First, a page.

Since the early days of blogging, many things have changed for the better. One of which is now widely used; images. Instead of providing your readers with only text-based content, you’ll need to combine images and/or videos to increase higher engagement.
The internet houses millions of people all over the world. Many of these people are non-English speakers. With images, it can help those people understand your content without having to read.— A picture is worth a thousand words.
Adding images to your content is important, but understanding how to optimize those images are even more important. The problem with pictures is that the larger it is, the longer it takes to load. After all, you don’t want to add images only to suffer in your website’s speed.
In this article, I will go over how to optimize your images for both website’s speed as well as search engines. Without further ado, let’s get started, so you can quickly absorb the benefits of having images within your content. Without further ado, let’s get started!
Resize Your Images
One of the biggest reasons why a website loads like a turtle is because of images. A slow website delivers a poor user-experience which also affects search engine rankings. It all boils down to the size of your images. If it takes too long to load your images, people are more like to bounce from your website.
Nobody has time to wait for a webpage to load. Back when my website used to run at a turtle pace, I would get frustrated. I can totally see why my visitors wouldn’t want to come back to my website.— Even to this day, I am still constantly optimizing my website for speed.
Keep in mind, search engines like Google rank websites based on user experience. Anything that gives them a signal that your website is delivering poor user experience will directly affect your overall rankings.
The good news is, there are plugins available if you use the platform WordPress such as:
- WP Smush.it
- EWWW Image Optimizer
- ShortPixel Image Optimizer
Once you’ve selected your favorite image optimizer (currently using reSmush.it), simply install and activate it in your WordPress control panel. For most of these plugins, you will need to run it once to optimize and compress your existing images. Afterward, it will automatically optimize and compress your future images.
Properly Name Your Images
Uploading your images with an image optimizer installed is a great start! Now let’s not forget that images can also rank on search engines like Google. When you search on Google, you can select images which will then present you with images that relate to your search phrase.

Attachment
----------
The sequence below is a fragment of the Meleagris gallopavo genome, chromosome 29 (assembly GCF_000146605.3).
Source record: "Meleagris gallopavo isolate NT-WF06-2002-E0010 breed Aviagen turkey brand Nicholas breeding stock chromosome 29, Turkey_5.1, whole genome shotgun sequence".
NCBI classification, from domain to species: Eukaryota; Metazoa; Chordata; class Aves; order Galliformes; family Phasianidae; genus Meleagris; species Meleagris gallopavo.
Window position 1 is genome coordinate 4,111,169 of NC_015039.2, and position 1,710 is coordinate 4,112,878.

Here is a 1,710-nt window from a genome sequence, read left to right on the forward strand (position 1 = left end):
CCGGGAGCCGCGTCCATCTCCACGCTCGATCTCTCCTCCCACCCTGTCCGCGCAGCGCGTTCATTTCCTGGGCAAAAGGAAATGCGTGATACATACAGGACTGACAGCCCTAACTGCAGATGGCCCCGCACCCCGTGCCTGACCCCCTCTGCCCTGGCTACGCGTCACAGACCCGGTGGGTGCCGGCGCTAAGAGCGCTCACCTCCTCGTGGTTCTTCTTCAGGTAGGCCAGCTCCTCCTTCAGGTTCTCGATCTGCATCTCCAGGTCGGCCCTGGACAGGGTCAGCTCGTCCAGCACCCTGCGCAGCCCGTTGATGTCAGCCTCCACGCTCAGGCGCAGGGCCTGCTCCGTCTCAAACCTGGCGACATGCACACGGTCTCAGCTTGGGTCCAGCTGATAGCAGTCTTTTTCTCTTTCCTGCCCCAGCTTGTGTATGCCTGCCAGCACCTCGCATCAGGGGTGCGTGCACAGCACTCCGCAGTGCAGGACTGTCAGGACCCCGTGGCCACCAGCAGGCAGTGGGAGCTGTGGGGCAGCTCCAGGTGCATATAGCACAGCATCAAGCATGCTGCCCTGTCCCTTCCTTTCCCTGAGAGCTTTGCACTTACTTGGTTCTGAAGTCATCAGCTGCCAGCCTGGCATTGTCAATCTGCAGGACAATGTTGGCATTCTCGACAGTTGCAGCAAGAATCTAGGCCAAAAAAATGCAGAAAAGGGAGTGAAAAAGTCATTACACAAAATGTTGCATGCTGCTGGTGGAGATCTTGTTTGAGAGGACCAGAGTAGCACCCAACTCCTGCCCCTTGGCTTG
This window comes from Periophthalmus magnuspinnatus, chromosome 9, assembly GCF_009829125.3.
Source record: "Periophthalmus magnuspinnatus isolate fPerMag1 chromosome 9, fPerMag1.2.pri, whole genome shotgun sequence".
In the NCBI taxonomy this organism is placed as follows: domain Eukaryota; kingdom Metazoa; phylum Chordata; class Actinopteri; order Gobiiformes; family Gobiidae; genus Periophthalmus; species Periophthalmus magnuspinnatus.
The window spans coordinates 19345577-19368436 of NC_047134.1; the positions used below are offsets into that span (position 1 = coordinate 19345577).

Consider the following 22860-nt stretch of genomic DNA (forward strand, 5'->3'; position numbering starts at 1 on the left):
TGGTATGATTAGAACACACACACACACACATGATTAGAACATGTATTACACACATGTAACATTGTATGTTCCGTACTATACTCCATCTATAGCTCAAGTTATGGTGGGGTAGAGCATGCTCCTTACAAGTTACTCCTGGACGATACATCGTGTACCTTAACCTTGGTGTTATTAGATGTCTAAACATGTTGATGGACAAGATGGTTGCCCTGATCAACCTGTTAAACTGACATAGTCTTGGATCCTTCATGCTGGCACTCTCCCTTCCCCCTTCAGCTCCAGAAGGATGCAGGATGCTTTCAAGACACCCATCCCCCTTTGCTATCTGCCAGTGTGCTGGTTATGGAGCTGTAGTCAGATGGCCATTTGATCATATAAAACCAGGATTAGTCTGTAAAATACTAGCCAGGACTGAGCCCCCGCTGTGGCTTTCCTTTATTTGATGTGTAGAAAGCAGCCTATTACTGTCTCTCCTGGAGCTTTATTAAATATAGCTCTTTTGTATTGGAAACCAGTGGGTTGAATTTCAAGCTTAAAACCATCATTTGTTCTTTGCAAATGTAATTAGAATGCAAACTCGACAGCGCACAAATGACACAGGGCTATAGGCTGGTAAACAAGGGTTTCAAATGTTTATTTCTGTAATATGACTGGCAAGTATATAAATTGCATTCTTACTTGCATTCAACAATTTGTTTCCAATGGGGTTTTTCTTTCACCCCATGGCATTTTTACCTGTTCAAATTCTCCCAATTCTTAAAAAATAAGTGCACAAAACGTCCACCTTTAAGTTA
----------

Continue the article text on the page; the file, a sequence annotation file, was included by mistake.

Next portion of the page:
By doing so, it has generated me a ton of traffic. Images and videos are less competitive compared to text-based content which means you can rank higher at a faster rate.
Step #1. Rename your image using your targeted keywords.
Step #2. Describe the image in the ALT field just in case your image doesn’t load for your readers.
Step #3. Fill in your title tag, this is where you can add additional text to display to your users when they use their mouse to hover over it. It’s also a great place to add targeted keywords for search engines.
What to keep in mind when naming images: If you want to add spaces between text. You might want to use dashes rather than underscores. Search engines view dashes as separators while underscores are viewed as joiners of keywords.
At Relevant Photos Whenever It Makes Sense
Before adding photos to your blog, you must first ask yourself if it’s relevant. After all, your images are supposed to help people understand your content even if they can’t read.
Unless you have legal rights to the images, I recommend that you search for free photos. If you are not sure where you can find free photos for your blog. I have generated an article with direct links to websites that I use when searching for images to add to my blog.
I also recommend checking your site speed regularly to see if your images are affecting your blog. At one point, one of the images on my front page was sized at 5000 x 450. It caused my website to load very slowly. After making the adjustments to downsize based on what GTmetrix recommended. My website sped up by at least 50%.
It gets easier over time when it comes to understanding how to optimize your images for speed and SEO. I recommend trying out different image optimizing plugins to see which works best for you.
The earlier you optimize your images, the fewer problems you will have going forward. Personally, I started with EWWW image optimizer, but have since moved on to reSmush.it. I’ve heard a lot of good things about Smush.it as well, so if you have experience with that plugin, please share your thoughts down below.
With that being said, I’ll conclude this article and leave the rest open to you! If you have any questions, comments, or concerns. Please use the comment box down below and I will try my best to help you out.